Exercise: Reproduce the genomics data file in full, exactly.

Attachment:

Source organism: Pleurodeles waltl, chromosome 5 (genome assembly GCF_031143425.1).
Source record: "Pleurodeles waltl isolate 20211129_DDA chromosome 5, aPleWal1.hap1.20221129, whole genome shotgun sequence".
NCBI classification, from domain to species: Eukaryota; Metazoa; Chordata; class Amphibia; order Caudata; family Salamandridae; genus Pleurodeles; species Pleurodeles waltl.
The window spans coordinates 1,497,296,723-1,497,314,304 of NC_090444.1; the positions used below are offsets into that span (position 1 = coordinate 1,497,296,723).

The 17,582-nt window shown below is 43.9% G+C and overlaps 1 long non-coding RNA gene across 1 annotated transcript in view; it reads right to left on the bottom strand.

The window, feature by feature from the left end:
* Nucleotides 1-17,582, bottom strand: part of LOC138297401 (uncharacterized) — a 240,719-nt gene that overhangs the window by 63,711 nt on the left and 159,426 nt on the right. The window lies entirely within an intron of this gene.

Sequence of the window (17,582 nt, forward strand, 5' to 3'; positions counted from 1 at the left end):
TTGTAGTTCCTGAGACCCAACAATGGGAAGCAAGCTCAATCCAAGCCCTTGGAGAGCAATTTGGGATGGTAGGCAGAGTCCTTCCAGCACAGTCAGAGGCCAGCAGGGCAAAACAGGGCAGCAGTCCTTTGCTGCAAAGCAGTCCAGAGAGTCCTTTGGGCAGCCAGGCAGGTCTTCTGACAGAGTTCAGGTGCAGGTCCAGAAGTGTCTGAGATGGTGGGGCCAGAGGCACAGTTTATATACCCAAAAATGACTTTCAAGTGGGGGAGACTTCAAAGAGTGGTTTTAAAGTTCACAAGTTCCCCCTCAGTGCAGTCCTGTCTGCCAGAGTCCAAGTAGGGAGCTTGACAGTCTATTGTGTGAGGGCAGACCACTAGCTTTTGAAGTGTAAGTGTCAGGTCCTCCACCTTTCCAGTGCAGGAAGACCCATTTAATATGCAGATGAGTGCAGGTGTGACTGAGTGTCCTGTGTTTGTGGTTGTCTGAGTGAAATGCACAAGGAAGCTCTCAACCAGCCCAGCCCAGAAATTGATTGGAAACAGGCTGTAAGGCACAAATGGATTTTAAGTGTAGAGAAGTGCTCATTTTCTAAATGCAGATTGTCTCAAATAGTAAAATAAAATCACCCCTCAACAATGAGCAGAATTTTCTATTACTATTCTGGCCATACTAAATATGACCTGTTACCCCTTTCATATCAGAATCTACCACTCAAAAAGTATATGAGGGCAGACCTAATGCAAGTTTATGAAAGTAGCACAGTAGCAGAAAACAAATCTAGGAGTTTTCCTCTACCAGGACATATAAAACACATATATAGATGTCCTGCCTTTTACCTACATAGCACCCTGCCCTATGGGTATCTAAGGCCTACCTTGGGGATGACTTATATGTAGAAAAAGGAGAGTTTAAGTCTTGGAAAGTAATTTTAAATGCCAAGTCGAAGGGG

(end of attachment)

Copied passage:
Source organism: Pleurodeles waltl, chromosome 5 (genome assembly GCF_031143425.1).
Source record: "Pleurodeles waltl isolate 20211129_DDA chromosome 5, aPleWal1.hap1.20221129, whole genome shotgun sequence".
NCBI classification, from domain to species: Eukaryota; Metazoa; Chordata; class Amphibia; order Caudata; family Salamandridae; genus Pleurodeles; species Pleurodeles waltl.
The window spans coordinates 1,497,296,723-1,497,314,304 of NC_090444.1; the positions used below are offsets into that span (position 1 = coordinate 1,497,296,723).

The 17,582-nt window shown below is 43.9% G+C and overlaps 1 long non-coding RNA gene across 1 annotated transcript in view; it reads right to left on the bottom strand.

The window, feature by feature from the left end:
* Nucleotides 1-17,582, bottom strand: part of LOC138297401 (uncharacterized) — a 240,719-nt gene that overhangs the window by 63,711 nt on the left and 159,426 nt on the right. The window lies entirely within an intron of this gene.

Sequence of the window (17,582 nt, forward strand, 5' to 3'; positions counted from 1 at the left end):
TTGTAGTTCCTGAGACCCAACAATGGGAAGCAAGCTCAATCCAAGCCCTTGGAGAGCAATTTGGGATGGTAGGCAGAGTCCTTCCAGCACAGTCAGAGGCCAGCAGGGCAAAACAGGGCAGCAGTCCTTTGCTGCAAAGCAGTCCAGAGAGTCCTTTGGGCAGCCAGGCAGGTCTTCTGACAGAGTTCAGGTGCAGGTCCAGAAGTGTCTGAGATGGTGGGGCCAGAGGCACAGTTTATATACCCAAAAATGACTTTCAAGTGGGGGAGACTTCAAAGAGTGGTTTTAAAGTTCACAAGTTCCCCCTCAGTGCAGTCCTGTCTGCCAGAGTCCAAGTAGGGAGCTTGACAGTCTATTGTGTGAGGGCAGACCACTAGCTTTTGAAGTGTAAGTGTCAGGTCCTCCACCTTTCCAGTGCAGGAAGACCCATTTAATATGCAGATGAGTGCAGGTGTGACTGAGTGTCCTGTGTTTGTGGTTGTCTGAGTGAAATGCACAAGGAAGCTCTCAACCAGCCCAGCCCAGAAATTGATTGGAAACAGGCTGTAAGGCACAAATGGATTTTAAGTGTAGAGAAGTGCTCATTTTCTAAATGCAGATTGTCTCAAATAGTAAAATAAAATCACCCCTCAACAATGAGCAGAATTTTCTATTACTATTCTGGCCATACTAAATATGACCTGTTACCCCTTTCATATCAGAATCTACCACTCAAAAAGTATATGAGGGCAGACCTAATGCAAGTTTATGAAAGTAGCACAGTAGCAGAAAACAAATCTAGGAGTTTTCCTCTACCAGGACATATAAAACACATATATAGATGTCCTGCCTTTTACCTACATAGCACCCTGCCCTATGGGTATCTAAGGCCTACCTTGGGGATGACTTATATGTAGAAAAAGGAGAGTTTAAGTCTTGGAAAGTAATTTTAAATGCCAAGTCGAAGGGG